2.2. Experiment 2


Participants in experiment 1 also participated in experiment 2.


This experiment is a comprehension task to investigate whether the tested adverb is attached to the verb of the embedded clause (VEC) or the verb of main clause (VMC). 12 target stimuli involving by syntactic ambiguity and 6 fillers without ambiguity are constructed. All the stimuli are of the same structure of NP + RC + adverb + VP. The checked adverbs express manners, frequency and mental-attitude. All the stimuli couple with three simple sentences. Specifically, each target stimulus are coupled with two possible readings and one fake reading. Each filler are coupled with two fake reading and one correct reading. The checked adverbs express manners, frequency and mental-attitude. All the stimuli couple with three simple sentences, as illustrated by the sample in 1). The items are listed in the appendix (please refer to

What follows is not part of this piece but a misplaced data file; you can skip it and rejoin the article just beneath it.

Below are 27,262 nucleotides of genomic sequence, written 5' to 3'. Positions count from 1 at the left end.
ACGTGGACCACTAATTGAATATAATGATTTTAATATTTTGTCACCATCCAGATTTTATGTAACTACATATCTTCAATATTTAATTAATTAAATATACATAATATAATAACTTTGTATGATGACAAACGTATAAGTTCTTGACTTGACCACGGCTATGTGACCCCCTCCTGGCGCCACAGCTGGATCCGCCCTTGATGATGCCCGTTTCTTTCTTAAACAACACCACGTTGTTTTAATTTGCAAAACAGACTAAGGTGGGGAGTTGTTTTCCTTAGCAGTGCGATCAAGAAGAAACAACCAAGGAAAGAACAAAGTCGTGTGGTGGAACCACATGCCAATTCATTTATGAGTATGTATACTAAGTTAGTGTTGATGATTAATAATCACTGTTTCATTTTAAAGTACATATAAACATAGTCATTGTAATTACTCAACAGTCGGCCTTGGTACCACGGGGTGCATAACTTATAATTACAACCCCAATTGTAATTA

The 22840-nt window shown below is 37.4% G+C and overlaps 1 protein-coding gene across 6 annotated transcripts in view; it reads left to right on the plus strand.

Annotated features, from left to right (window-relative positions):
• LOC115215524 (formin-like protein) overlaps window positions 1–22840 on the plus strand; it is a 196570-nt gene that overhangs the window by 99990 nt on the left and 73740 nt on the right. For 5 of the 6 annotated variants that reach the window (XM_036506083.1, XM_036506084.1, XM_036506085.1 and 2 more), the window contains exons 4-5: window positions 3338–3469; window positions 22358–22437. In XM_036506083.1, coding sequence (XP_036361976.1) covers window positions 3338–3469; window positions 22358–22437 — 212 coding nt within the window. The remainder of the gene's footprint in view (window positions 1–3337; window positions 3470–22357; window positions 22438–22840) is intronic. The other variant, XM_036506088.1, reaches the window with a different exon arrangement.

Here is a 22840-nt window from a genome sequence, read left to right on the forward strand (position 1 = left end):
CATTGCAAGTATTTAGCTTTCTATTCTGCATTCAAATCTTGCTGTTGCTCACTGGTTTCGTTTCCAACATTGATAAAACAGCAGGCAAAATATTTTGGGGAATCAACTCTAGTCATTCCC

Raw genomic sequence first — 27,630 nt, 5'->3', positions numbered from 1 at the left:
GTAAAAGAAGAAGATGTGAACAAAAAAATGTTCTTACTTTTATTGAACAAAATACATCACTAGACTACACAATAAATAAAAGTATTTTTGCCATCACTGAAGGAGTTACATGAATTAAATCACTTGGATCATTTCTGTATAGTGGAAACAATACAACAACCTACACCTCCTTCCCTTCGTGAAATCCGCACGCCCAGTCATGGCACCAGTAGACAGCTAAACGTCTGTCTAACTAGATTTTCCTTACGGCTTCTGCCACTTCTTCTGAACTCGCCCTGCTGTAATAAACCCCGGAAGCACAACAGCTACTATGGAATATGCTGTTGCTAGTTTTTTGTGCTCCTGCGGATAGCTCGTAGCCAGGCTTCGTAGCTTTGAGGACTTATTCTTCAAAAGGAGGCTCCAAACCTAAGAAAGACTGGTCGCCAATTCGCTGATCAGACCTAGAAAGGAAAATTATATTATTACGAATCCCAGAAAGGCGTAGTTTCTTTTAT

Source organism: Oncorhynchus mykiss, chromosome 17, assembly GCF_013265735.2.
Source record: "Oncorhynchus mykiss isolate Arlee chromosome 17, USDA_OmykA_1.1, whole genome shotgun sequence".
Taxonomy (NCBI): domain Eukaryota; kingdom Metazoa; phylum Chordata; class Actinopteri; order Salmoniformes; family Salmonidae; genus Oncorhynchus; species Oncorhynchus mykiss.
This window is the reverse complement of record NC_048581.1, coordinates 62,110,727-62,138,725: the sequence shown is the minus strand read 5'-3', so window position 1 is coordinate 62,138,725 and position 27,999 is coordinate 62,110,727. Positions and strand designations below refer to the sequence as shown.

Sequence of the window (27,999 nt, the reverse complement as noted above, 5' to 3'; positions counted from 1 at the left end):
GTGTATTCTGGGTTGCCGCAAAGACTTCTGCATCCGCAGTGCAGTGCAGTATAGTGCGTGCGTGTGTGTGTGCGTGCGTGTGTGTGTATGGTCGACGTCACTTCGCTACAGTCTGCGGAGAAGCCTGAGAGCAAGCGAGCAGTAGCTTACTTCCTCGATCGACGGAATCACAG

1) The director who attends the meeting frequently amends the agenda.

a). The director attends the meeting frequently.

b). The director amends the agenda frequently.

c). The meeting amends the agenda frequently.


The target stimuli and fillers are randomized in order. The environment for experiment is the same as that of experiment 1. Participants were told merely in advance that they needed to complete the task. Participants were asked to read the stimuli silently and choose the answer(s) according to their understanding.

Results & Data Analysis

Answers of all the participants are clipped in appendix (please refer to Their answers were analyzed as Table 2 below.